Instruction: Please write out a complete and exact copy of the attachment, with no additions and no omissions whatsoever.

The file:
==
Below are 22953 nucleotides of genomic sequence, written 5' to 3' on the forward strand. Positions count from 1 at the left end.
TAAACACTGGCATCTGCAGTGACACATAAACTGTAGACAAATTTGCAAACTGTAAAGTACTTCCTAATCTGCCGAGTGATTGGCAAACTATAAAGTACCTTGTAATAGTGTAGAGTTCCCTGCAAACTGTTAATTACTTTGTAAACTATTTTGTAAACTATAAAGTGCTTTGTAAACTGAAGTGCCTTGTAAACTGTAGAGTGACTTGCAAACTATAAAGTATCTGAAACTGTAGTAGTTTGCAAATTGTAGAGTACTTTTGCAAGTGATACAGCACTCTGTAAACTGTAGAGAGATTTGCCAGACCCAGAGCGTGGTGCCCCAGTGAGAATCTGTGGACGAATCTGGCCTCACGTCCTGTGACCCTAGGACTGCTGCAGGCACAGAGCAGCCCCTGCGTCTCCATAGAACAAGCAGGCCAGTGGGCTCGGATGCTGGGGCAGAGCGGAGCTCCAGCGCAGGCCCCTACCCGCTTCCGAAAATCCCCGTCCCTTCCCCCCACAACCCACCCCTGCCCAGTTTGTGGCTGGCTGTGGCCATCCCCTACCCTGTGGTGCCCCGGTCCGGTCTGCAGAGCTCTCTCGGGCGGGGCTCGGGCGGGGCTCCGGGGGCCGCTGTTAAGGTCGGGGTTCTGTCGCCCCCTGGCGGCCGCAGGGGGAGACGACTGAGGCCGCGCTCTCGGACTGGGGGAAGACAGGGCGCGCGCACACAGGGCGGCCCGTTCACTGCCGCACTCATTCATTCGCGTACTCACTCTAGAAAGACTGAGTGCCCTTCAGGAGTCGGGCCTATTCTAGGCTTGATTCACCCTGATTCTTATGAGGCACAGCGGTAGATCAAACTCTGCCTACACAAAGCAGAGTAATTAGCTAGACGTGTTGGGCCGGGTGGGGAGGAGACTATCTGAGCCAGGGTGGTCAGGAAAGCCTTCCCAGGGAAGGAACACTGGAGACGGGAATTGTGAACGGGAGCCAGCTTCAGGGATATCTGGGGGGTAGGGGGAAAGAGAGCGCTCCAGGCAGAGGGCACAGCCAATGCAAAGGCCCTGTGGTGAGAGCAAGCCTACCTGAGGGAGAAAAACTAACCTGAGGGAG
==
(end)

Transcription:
Below are 22953 nucleotides of genomic sequence, written 5' to 3' on the forward strand. Positions count from 1 at the left end.
TAAACACTGGCATCTGCAGTGACACATAAACTGTAGACAAATTTGCAAACTGTAAAGTACTTCCTAATCTGCCGAGTGATTGGCAAACTATAAAGTACCTTGTAATAGTGTAGAGTTCCCTGCAAACTGTTAATTACTTTGTAAACTATTTTGTAAACTATAAAGTGCTTTGTAAACTGAAGTGCCTTGTAAACTGTAGAGTGACTTGCAAACTATAAAGTATCTGAAACTGTAGTAGTTTGCAAATTGTAGAGTACTTTTGCAAGTGATACAGCACTCTGTAAACTGTAGAGAGATTTGCCAGACCCAGAGCGTGGTGCCCCAGTGAGAATCTGTGGACGAATCTGGCCTCACGTCCTGTGACCCTAGGACTGCTGCAGGCACAGAGCAGCCCCTGCGTCTCCATAGAACAAGCAGGCCAGTGGGCTCGGATGCTGGGGCAGAGCGGAGCTCCAGCGCAGGCCCCTACCCGCTTCCGAAAATCCCCGTCCCTTCCCCCCACAACCCACCCCTGCCCAGTTTGTGGCTGGCTGTGGCCATCCCCTACCCTGTGGTGCCCCGGTCCGGTCTGCAGAGCTCTCTCGGGCGGGGCTCGGGCGGGGCTCCGGGGGCCGCTGTTAAGGTCGGGGTTCTGTCGCCCCCTGGCGGCCGCAGGGGGAGACGACTGAGGCCGCGCTCTCGGACTGGGGGAAGACAGGGCGCGCGCACACAGGGCGGCCCGTTCACTGCCGCACTCATTCATTCGCGTACTCACTCTAGAAAGACTGAGTGCCCTTCAGGAGTCGGGCCTATTCTAGGCTTGATTCACCCTGATTCTTATGAGGCACAGCGGTAGATCAAACTCTGCCTACACAAAGCAGAGTAATTAGCTAGACGTGTTGGGCCGGGTGGGGAGGAGACTATCTGAGCCAGGGTGGTCAGGAAAGCCTTCCCAGGGAAGGAACACTGGAGACGGGAATTGTGAACGGGAGCCAGCTTCAGGGATATCTGGGGGGTAGGGGGAAAGAGAGCGCTCCAGGCAGAGGGCACAGCCAATGCAAAGGCCCTGTGGTGAGAGCAAGCCTACCTGAGGGAGAAAAACTAACCTGAGGGAG